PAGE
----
This past summer we had the chance to go out to the Rocky Mountains and field test these innovative trout lures and had excellent results with them on Rainbows, Browns, Cutthroats, Brookies and even the Hybrid Splake Trout. The areas we choose to fish in were high mountain lakes as well as cold, fast flowing rivers of the beautiful western part of the United States.

We had a most enjoyable experience and even learned a few things along the way.

Here are few of the fishing techniques that produced for us: slow trolling, casting then retrieving fast with a steady pace, cast & retrieve with very strong jerks while retrieving, cast-jerk-pause-jerk and casting upstream then twitching them as we reeled back in with and across the current. Hopefully you, too, can experience the way these feisty trout slam these very productive trout fishing lures.

Learn more for yourself by taking these trout fishing lures with you on your next fishing adventure or by visiting http://yo-zuri.com.

Remember to . . . “FISH THE BEST” . . .  FISH YO-ZURI!

Fishing Tackle and Lures, Create your Tackle Box Now

When we think about the topic of fishing lures and fishing tackle we can easily get confused, as there are a multitude of choices on today’s market. It is easy to understand why so many people are intimidated trying to make the best choice.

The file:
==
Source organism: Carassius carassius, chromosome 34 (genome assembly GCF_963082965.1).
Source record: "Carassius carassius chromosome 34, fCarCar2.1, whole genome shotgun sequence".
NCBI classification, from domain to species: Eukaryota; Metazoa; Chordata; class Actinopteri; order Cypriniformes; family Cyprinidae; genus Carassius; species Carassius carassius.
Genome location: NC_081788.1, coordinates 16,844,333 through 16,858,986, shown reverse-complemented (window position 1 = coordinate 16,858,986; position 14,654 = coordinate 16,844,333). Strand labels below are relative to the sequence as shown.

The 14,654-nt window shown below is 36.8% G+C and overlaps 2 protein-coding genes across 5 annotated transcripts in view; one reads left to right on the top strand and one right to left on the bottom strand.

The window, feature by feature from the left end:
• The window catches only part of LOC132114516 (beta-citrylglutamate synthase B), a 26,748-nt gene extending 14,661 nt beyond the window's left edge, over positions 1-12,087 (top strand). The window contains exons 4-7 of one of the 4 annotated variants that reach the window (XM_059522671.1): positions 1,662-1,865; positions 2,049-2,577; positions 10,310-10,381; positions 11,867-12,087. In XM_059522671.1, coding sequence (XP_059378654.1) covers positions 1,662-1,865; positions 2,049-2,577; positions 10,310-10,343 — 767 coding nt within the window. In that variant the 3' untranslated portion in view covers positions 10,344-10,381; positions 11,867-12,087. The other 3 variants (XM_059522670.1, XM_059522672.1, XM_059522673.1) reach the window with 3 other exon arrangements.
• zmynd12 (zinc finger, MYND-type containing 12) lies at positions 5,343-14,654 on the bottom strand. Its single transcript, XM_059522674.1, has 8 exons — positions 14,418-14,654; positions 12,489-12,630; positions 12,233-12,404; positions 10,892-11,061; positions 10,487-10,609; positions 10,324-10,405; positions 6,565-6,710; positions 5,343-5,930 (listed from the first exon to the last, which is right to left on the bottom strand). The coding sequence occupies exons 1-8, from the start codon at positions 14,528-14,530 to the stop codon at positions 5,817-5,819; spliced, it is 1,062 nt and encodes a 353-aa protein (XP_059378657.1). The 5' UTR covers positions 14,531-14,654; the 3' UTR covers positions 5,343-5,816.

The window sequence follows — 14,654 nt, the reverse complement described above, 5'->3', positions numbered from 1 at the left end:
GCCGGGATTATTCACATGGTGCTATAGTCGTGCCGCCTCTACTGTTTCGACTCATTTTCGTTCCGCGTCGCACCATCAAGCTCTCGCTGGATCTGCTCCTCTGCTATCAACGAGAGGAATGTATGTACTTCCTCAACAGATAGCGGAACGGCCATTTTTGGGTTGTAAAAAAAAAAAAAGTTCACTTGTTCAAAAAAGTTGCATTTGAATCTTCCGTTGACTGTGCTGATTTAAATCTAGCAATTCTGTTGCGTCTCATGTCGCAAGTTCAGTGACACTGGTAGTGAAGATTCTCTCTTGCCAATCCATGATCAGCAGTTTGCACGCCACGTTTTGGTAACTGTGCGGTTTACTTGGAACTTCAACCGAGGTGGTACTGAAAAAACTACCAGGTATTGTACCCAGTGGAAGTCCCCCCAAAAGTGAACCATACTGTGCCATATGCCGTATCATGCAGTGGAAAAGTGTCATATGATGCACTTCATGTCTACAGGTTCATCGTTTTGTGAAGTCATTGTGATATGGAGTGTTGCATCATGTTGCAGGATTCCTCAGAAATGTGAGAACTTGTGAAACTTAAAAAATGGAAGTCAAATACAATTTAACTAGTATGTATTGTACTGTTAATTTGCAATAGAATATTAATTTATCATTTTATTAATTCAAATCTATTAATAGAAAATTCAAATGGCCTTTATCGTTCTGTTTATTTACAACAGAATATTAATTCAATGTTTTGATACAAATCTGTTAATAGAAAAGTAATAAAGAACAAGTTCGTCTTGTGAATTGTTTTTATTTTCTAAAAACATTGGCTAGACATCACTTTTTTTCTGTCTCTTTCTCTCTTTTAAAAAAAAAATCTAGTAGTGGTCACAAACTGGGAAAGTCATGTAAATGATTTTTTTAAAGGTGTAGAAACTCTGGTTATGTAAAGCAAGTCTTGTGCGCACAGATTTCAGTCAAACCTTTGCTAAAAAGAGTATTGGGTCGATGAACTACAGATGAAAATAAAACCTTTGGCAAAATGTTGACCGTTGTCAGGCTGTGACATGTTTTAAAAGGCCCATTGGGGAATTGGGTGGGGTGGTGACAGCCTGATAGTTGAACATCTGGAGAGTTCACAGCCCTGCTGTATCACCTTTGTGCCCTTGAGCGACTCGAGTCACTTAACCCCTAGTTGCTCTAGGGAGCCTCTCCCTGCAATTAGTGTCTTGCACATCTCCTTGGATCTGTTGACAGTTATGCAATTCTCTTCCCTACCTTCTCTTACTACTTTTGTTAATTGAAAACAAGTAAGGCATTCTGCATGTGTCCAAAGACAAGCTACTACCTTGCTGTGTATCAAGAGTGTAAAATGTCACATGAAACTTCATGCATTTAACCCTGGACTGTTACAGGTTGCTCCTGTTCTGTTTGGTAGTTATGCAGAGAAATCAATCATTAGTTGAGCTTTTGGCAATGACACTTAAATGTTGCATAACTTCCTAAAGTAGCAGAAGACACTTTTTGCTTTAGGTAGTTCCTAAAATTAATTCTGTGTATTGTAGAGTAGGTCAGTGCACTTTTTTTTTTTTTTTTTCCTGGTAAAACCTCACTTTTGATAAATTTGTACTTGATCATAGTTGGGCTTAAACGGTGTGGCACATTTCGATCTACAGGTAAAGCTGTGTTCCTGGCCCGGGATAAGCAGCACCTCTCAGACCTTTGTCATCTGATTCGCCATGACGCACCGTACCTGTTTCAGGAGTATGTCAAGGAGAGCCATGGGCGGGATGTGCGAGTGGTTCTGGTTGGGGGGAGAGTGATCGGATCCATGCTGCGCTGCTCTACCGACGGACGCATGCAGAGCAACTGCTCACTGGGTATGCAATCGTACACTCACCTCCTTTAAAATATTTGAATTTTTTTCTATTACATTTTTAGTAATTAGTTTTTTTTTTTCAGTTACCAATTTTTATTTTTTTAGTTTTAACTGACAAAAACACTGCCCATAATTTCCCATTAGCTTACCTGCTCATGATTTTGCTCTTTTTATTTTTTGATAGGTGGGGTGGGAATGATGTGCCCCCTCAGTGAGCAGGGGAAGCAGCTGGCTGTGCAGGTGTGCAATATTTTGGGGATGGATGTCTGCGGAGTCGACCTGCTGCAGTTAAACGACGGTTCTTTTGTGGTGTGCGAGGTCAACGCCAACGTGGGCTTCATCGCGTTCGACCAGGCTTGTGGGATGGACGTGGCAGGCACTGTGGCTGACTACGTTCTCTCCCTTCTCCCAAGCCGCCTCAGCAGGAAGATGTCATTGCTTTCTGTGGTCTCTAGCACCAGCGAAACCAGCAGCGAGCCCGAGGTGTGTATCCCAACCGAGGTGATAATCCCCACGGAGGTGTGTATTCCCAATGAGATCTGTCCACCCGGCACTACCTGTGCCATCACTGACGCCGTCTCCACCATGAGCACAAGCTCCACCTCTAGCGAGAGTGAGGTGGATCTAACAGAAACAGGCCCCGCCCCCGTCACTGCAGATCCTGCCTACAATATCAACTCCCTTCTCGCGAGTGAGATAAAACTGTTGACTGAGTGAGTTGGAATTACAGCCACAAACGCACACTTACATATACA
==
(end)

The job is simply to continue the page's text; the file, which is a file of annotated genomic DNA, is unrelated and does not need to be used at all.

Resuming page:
As you walk down the aisle of any sporting goods store you are confronted by row after row of lures in every size and color imaginable. How do you go about choosing the right fishing lure for your use? This is an important question and the best way to demonstrate how to accomplish this daunting task is to set up a virtual tackle box.

Let me show you how you would go about setting up a tackle box for both freshwater and saltwater use. For freshwater fishing let’s use Large & Small Month Bass as the example.

Starting with bass fishing lures that are used for these feisty fish can pose a dilemma as the habitats, which these fish live in, are varied from still water lakes and ponds to swift flowing water where Smallmouth’s live. However, there are some short cuts you can take and still cover all your bases with a few styles of lures.

Let’s face it, you can get very carried away with all the choices that are available so to whittle it down to a few you need to know some basics about fishing lures.

Fishing tackle, especially fishing lures only come in several types known throughout the fishing world. They MUST do one of the following things: float, suspend or sink when in the water. Anything else besides these three attributes is secondary from the basic principles of fishing lures made to imitate a live source of food to the fish.

Of course, you would want to include the action, size, color and material the lures are made from into your equation; yet in the end they all float, sink or suspend. Therefore our tackle box for bass fishing will consist of these three types of lures:

Floating -These types of lures are designed to sit on top of the water and create some type of commotion.

Suspending -These types of lures are designed to be “neutral buoyancy” which simple means that they do not float nor sink when in the water.

Sinking -This is self-explanatory; these lures sink when put into water.

Let’s first take a look at a few of the more popular floating style of fishing lures.